Death in The Afternoon

avatarIn a welcome break from the foul weather we’ve endured for the last two months, today was bright, dry and calm – perfect weather for our hunt.

In a few hours, between us, we bagged about 140 birds of all species, including puffins, guillemots, razorbills and shags.

That’s a lot of deaths in one afternoon, but sadly there was nothing we could do help them. The storms and an oil spill off the French coast had done for them. Most weren’t oiled but had died from exhaustion, starvation or injuries sustained in the impossible seas we’ve witnessed since the new year.

Seas we’ve marveled at and even enjoyed – when you’re safe and well fed, and able to get warm and dry in minutes, a stormy sea is part of the entertainment.

For a creature that makes its living on the sea and doesn’t have the option of resting somewhere warm and dry, a stormy sea can be a death sentence.

Our job today was to scour one stretch of beach and collect any dead birds we found. In our patch we only found two – winds and tides had scoured the beach almost clean, and removed two or three feet of sand, so little was left behind. But others, working their own
stretches of sand and rocks, collected and bagged dozens of corpses.

The sight of them grew steadily more sad as they were laid out on a large tarpaulin in the car park. Some had been dead for days or even weeks, while others looked as though they could wake up at any moment.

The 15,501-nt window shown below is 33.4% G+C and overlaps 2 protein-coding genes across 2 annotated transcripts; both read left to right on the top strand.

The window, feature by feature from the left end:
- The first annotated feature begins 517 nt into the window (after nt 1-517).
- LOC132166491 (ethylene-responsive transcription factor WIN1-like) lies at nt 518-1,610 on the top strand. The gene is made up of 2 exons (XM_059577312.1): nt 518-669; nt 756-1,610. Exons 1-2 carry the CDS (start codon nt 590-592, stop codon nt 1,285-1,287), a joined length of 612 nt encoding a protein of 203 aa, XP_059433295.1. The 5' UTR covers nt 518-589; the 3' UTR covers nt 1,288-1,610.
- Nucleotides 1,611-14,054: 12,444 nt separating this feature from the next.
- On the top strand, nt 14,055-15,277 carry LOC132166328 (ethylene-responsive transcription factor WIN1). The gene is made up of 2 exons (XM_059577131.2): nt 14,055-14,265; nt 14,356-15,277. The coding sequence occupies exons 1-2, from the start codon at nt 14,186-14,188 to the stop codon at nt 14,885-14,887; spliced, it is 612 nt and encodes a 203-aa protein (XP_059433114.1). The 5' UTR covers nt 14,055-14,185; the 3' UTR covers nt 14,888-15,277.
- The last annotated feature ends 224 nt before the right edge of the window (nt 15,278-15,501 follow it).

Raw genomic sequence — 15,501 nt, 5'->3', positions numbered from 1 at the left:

I’d never seen a puffin before. Now I’ve seen plenty, but too late. Now I know the difference between a guillemot and a razorbill at a glance, and I can even tell a summer plumage from a winter one. A great
northern diver in is an impressive beast, even after death. Shags’ beaks only get their yellow colour when they become adults.

Disaster struck the bird population of the British Isles and this was just a small sample. But disasters can strike at any time, and that tells me two things:

1. Life is short so wasting any of it is a criminal offence (punishable by death, ultimately)

2. Resilience and adaptability are essential of you’re going to survive potential disasters to fight another day. The more adaptable you are the better are your chances of surviving profound changes in your environment

Oh, and by the way, the best person to look after you and yours is always you. You can start by equipping yourself with the resources you’ll need to fight your corner when you join my Inner Circle – but be warned, it’s not for everyone.

Roy